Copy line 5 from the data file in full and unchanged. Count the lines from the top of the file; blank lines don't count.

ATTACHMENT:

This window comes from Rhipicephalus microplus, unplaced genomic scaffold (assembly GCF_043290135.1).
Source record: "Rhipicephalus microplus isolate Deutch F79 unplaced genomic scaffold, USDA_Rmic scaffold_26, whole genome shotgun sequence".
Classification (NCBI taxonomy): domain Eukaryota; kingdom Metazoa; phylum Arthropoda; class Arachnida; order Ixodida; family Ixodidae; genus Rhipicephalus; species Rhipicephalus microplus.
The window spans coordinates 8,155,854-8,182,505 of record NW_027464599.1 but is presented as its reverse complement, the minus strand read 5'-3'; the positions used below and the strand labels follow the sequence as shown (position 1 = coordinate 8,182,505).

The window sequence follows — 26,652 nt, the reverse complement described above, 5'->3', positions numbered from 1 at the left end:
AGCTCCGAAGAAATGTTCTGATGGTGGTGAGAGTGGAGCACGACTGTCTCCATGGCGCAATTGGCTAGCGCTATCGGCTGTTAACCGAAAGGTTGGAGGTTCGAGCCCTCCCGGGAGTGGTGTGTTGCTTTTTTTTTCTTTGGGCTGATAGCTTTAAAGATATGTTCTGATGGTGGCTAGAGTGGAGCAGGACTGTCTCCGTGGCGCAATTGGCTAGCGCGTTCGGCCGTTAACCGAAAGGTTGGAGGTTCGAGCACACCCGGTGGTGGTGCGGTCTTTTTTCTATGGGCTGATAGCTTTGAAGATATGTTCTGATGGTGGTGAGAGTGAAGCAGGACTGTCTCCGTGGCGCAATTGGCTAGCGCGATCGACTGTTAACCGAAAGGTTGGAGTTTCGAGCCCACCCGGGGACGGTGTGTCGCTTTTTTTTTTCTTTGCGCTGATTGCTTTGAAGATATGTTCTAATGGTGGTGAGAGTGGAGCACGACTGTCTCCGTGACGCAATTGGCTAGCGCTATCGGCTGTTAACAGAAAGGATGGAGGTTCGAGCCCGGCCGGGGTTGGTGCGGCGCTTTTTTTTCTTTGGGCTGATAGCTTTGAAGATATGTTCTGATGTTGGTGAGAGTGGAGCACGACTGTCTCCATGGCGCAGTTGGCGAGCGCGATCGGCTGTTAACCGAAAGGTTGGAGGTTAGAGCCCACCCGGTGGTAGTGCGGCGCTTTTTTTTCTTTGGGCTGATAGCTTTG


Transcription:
The window sequence follows — 26,652 nt, the reverse complement described above, 5'->3', positions numbered from 1 at the left end: